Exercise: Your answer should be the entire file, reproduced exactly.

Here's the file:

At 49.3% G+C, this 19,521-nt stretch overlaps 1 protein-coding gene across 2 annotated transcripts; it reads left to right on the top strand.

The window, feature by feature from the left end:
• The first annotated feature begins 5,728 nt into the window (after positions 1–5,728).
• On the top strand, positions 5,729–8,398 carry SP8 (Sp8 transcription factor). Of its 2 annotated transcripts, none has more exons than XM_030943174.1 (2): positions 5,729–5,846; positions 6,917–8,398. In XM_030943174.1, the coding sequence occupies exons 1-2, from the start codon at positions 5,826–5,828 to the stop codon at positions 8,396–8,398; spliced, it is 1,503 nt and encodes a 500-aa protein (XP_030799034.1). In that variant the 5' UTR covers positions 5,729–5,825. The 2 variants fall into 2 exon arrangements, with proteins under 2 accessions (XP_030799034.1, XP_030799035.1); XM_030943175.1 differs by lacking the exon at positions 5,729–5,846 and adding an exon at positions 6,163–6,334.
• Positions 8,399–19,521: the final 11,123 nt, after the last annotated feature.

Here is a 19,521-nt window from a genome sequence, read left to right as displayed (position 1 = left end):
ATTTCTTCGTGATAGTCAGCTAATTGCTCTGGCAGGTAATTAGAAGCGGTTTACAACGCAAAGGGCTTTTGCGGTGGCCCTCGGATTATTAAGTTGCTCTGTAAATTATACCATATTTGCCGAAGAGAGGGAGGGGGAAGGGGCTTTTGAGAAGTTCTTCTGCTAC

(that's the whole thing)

At 49.3% G+C, this 19,521-nt stretch overlaps 1 protein-coding gene across 2 annotated transcripts; it reads left to right on the top strand.

The window, feature by feature from the left end:
• The first annotated feature begins 5,728 nt into the window (after positions 1–5,728).
• On the top strand, positions 5,729–8,398 carry SP8 (Sp8 transcription factor). Of its 2 annotated transcripts, none has more exons than XM_030943174.1 (2): positions 5,729–5,846; positions 6,917–8,398. In XM_030943174.1, the coding sequence occupies exons 1-2, from the start codon at positions 5,826–5,828 to the stop codon at positions 8,396–8,398; spliced, it is 1,503 nt and encodes a 500-aa protein (XP_030799034.1). In that variant the 5' UTR covers positions 5,729–5,825. The 2 variants fall into 2 exon arrangements, with proteins under 2 accessions (XP_030799034.1, XP_030799035.1); XM_030943175.1 differs by lacking the exon at positions 5,729–5,846 and adding an exon at positions 6,163–6,334.
• Positions 8,399–19,521: the final 11,123 nt, after the last annotated feature.

Here is a 19,521-nt window from a genome sequence, read left to right as displayed (position 1 = left end):
ATTTCTTCGTGATAGTCAGCTAATTGCTCTGGCAGGTAATTAGAAGCGGTTTACAACGCAAAGGGCTTTTGCGGTGGCCCTCGGATTATTAAGTTGCTCTGTAAATTATACCATATTTGCCGAAGAGAGGGAGGGGGAAGGGGCTTTTGAGAAGTTCTTCTGCTAC